The Energy and Commerce Committee of the U.S. House of Representatives held a hearing Wednesday on the role of algorithms in how companies collect and analyze consumer data, then use the information to target consumers.
Education was less of an explicit focus than headline-grabbing data breaches (Equifax, Uber), election interference and social-media manipulation, and the contentious debate over net neutrality. But there was still lots for the K-12 community to chew on.
Here are five big takeaways.
1. Loss of privacy is a major concern.
More than 9 of 10 adults believe that “consumers have lost control of how personal information is collected and used by companies, and 68 percent believe current laws are not good enough in protecting people’s privacy online,” argued Laura Moy, the director of the Center on Privacy and Technology at Georgetown Law, in her written testimony.
Here, she argued, K-12 students actually have it better than consumers at large, because there are at least some federal privacy laws (most notably the Family Educational Rights and Privacy Act, or FERPA, and the Children’s Online Privacy Protection Act, or COPPA) in place.
But many in the K-12 community argue that FERPA, in particular, is outdated. Some critics also contend the law was significantly weakened by regulatory changes approved by President Obama’s education department. As a result, the argument goes, the legal safety net protecting kids and families is full of gaping holes, and it generally fails to account for many of the modern technologies, data-gathering techniques, and uses of algorithms (basically, a series of steps that tells a computer how to solve a problem) that are common among ed-tech products today.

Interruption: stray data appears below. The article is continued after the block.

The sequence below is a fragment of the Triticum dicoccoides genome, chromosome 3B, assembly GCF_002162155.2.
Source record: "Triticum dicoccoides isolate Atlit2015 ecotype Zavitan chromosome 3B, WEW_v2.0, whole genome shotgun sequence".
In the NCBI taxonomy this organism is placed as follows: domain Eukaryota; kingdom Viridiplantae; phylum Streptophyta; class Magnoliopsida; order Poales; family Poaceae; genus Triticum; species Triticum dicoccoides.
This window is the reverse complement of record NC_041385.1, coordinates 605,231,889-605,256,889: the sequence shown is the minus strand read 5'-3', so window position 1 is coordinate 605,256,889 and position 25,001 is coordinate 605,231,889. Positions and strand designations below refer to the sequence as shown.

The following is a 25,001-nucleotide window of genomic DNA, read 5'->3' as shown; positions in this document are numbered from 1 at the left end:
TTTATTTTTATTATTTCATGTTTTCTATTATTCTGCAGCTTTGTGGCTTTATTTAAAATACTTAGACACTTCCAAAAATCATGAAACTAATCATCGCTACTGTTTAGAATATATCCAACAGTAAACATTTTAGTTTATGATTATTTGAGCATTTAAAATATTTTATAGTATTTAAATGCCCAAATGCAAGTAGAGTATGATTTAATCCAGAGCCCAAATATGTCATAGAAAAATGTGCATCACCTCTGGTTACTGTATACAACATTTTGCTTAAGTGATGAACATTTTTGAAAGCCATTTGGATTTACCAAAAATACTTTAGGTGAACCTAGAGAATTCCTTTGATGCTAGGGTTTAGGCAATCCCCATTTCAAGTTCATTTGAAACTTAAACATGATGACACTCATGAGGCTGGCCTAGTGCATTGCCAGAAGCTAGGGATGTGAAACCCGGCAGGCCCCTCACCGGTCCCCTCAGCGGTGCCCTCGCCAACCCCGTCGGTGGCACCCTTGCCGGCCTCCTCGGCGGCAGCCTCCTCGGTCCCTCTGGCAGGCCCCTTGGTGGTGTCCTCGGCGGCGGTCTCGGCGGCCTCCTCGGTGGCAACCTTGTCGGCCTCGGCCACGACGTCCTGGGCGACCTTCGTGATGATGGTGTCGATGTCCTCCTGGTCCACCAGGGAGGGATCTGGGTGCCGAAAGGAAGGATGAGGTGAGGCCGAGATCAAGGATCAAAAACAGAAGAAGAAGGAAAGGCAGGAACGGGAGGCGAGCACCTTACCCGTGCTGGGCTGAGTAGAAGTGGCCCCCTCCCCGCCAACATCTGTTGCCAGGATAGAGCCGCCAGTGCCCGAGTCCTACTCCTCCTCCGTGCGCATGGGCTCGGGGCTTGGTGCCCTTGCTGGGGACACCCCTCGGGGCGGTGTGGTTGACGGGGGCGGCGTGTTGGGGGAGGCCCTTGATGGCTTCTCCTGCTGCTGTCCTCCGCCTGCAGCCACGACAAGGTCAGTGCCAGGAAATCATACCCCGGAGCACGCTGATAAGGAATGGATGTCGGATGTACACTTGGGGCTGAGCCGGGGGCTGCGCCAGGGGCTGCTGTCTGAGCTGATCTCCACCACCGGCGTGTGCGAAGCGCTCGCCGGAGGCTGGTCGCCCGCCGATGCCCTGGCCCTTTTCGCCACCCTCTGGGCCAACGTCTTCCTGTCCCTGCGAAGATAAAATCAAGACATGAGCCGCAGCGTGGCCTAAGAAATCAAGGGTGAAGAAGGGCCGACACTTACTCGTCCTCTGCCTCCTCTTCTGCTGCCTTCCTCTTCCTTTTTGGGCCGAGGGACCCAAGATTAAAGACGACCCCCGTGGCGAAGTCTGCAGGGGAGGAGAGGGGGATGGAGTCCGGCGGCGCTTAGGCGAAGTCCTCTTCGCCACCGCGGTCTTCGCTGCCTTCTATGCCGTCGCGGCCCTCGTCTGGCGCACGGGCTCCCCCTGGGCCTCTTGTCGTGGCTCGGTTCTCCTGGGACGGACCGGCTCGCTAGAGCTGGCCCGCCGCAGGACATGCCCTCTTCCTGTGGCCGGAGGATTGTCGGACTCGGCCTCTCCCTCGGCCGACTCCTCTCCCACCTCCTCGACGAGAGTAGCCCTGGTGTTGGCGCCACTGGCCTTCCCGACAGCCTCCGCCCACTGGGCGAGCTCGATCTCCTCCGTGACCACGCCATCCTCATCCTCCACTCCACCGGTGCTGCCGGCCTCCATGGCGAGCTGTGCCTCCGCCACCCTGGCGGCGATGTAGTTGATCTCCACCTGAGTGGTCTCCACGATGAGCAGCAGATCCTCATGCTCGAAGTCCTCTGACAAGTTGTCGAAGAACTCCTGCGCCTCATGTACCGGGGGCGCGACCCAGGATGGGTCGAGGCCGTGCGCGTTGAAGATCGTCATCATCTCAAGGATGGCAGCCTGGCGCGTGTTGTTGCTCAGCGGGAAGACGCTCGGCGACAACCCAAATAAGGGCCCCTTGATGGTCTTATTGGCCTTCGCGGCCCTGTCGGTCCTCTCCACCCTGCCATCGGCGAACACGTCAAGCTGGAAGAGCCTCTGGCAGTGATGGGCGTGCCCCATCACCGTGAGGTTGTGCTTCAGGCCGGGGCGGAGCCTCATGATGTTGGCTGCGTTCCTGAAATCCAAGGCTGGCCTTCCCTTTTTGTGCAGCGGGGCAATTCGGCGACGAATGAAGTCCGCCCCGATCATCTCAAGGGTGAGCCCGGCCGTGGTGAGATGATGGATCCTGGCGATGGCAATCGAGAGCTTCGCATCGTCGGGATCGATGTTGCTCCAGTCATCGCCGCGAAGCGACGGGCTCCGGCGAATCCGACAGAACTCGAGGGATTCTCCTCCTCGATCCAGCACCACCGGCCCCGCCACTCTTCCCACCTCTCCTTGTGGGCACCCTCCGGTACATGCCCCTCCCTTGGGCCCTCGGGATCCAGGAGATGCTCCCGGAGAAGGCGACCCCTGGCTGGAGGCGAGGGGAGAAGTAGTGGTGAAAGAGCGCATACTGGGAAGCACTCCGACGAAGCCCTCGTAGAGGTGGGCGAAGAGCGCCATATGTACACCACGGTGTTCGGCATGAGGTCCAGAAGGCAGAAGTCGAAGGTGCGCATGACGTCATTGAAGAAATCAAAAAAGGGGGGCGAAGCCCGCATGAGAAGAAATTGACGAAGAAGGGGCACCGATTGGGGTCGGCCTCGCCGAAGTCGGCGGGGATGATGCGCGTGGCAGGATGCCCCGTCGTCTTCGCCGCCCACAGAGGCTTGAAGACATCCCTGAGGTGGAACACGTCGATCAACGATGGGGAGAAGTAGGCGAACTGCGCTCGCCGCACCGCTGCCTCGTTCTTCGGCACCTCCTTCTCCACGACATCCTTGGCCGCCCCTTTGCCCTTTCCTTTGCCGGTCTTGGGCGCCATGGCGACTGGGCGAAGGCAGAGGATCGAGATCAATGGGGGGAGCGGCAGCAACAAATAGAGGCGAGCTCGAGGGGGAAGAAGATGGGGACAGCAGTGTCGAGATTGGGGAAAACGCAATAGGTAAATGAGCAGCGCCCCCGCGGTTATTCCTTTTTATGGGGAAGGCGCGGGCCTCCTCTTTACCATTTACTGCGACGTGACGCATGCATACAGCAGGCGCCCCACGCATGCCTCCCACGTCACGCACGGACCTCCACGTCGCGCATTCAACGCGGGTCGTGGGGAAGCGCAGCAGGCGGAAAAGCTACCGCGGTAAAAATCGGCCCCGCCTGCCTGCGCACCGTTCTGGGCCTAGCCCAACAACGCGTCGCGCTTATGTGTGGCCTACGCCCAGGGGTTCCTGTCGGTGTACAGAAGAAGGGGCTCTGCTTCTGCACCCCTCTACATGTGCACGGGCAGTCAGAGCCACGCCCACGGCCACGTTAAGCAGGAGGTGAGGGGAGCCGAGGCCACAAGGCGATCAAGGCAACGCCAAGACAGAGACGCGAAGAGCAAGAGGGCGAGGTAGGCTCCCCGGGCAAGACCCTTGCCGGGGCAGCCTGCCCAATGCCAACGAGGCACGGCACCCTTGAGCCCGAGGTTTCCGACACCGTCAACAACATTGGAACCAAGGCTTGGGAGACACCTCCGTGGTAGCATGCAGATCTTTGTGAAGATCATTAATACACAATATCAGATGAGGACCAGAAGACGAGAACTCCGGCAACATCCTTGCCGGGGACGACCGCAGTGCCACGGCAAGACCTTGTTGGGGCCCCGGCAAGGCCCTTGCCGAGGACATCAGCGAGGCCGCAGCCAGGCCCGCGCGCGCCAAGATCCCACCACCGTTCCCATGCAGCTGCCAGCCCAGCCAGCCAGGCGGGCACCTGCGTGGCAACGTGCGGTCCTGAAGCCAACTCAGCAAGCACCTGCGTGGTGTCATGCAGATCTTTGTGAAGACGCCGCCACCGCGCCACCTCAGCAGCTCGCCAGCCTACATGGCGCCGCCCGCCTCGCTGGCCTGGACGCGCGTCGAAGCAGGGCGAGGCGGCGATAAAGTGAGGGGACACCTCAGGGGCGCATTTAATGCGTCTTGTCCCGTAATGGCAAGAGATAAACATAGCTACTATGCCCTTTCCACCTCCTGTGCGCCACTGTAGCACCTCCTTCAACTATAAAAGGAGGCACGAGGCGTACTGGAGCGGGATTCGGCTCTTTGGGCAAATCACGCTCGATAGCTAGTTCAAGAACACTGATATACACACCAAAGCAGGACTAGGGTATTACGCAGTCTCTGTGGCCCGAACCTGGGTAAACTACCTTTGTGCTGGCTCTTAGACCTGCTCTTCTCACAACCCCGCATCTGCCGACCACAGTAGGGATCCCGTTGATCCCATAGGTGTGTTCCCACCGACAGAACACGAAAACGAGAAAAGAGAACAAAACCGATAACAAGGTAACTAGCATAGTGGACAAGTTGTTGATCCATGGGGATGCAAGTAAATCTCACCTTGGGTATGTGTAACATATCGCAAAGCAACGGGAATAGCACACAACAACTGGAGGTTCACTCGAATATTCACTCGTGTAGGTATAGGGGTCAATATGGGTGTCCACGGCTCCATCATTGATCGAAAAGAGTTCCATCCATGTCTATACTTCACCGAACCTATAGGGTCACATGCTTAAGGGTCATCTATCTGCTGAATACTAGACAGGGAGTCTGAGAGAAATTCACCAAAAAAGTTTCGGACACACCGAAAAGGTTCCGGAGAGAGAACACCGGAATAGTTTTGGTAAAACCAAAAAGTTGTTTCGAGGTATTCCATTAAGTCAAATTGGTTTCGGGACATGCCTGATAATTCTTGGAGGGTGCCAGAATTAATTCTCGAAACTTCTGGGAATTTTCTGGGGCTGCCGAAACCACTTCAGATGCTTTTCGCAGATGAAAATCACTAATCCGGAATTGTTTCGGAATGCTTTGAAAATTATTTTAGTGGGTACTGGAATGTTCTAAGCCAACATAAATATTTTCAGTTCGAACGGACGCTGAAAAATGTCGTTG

So far, such concerns have generated lots of state-level legislative activity. In the nation’s capital, it’s been mostly talk and little action, although there are again rumblings of potential efforts to update FERPA and issue new guidance on COPPA. This Friday, for example, the Federal Trade Commission and the U.S. Department of Education will be jointly hosting a public workshop on ed-tech and privacy, with a focus on how the two laws might be bolstered to better protect students.
2. Companies are gathering LOTS of data on consumers. But what they actually collect is only the start of the potential problem.
Credit Michael Kearns, the chair of the computer and information science at the University of Pennsylvania, with the catchphrase of the day: “Data intimacy.”
In his written testimony, Kearns defined the term as “the notion that machine learning enables companies to routinely draw predictions and inferences about consumers that go far deeper than the face-value of data collected as part of consumers’ online activities.” Examples include ascertaining your romantic partners, religious beliefs, and political affiliations based on where you shop and what you search for on the internet.
Particularly worrisome, Kearns said, is that machine-learning algorithms are increasingly being used to determine users’ emotions, moods, and mental states.
Such information can be used for “vulnerability-based marketing,” in which people are targeted with particular ads or services based on an algorithm’s determination of their emotional state. One potential example cited by Kearns: predatory loans aimed at low-income people considering for-profit higher education institutions.
Facebook also recently announced it would use its algorithms to help identify potential suicide risks.
All that likely resonates in the K-12 world, where some school districts are already paying companies to monitor the social-media feeds of their students for potential warning signs, and where the ed-tech industry has grown increasingly focused on “social-emotional learning.” Parents and activists across the political spectrum have voiced alarm at the prospect of companies using surveys, webcams, clickstream data, and other techniques to create psychological and behavioral profiles of students in the name of better understanding their mindsets and preferences, and targeting content accordingly.